People who are considering buying a dog or cat for Christmas are being asked to check if they have access to a vet.
The British Veterinary Association is urging caution after a rise in demand for vets due to the increase in pet ownership and the new legal requirement for health checks on food exports to the EU.
The Food Standards Agency warned meat and poultry producers that the shortage of vets might impact the supply of meat over Christmas.
James Russell said the shortage of vets could affect domestic animals. If you are thinking about getting a puppy or a kitten, you should think about where you will get veterinary care for the animal.
We would encourage people to check in with their local vets to see if they are taking on new clients. He asked what happened out of hours. To make sure they are in a position to find veterinary care for their animals when they need it.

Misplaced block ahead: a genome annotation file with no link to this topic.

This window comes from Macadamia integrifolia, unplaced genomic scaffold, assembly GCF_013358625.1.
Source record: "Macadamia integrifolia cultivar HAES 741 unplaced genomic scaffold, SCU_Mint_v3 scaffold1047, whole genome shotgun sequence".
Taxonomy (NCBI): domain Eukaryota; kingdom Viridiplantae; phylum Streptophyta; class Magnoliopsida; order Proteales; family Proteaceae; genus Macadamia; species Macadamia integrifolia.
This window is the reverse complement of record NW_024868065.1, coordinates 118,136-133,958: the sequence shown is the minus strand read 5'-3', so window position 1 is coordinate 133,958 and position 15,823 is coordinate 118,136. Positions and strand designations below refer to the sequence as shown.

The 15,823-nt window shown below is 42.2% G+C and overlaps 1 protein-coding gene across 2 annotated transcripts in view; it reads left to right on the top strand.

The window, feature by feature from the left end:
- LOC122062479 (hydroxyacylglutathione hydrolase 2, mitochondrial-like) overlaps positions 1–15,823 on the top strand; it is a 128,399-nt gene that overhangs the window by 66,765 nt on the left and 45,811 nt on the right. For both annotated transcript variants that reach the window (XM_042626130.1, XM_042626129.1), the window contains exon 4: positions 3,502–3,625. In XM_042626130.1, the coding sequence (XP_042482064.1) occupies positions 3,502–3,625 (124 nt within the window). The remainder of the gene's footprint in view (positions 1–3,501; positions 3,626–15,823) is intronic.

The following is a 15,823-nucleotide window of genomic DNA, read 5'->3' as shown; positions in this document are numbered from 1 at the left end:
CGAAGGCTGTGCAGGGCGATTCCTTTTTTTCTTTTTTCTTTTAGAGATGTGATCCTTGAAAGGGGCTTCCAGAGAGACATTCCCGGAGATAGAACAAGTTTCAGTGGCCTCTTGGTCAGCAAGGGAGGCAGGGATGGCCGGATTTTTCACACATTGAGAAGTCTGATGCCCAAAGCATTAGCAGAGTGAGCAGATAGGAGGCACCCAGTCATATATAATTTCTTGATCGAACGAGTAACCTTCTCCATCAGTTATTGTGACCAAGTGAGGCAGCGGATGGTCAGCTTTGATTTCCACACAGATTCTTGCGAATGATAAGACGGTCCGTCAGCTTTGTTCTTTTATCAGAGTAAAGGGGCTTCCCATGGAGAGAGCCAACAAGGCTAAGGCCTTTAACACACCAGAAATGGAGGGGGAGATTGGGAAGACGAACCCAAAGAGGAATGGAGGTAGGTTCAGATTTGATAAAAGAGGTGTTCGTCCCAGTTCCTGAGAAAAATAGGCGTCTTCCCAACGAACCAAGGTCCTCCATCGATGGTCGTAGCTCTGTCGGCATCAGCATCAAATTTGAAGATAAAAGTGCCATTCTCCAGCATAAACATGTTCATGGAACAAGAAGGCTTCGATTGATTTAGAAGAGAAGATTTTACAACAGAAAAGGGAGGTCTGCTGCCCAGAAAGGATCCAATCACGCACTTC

There are unprecedented demands on vets in the wake of the decision to leave the EU. All meat and fish exported to the EU must be certified by vets or veterinary officers.
The export of some fish from Scotland was halted earlier this year because of the new rules regarding the health of the seafood. The new certification process was consuming a lot of vets time. He said that the professional spent over 200 years completing export health certificates.
According to the latest report from the Pet Food Manufacturers' Association, more than 3 million UK households have brought a pet home since the start of the Pandemic.
Many of the vets working in the UK are from the EU, and that's a problem, according to Russell. We are seeing fewer people coming into the country. He added that there was a combination of both.
A senior government official told the public accounts committee on Wednesday that the UK had enough vet and veterinary officials to conduct the checks on food and animals.
The chair of the committee, the Labour MP Meg Hillier, questioned if the work with exporters was taking vets away from their private practice.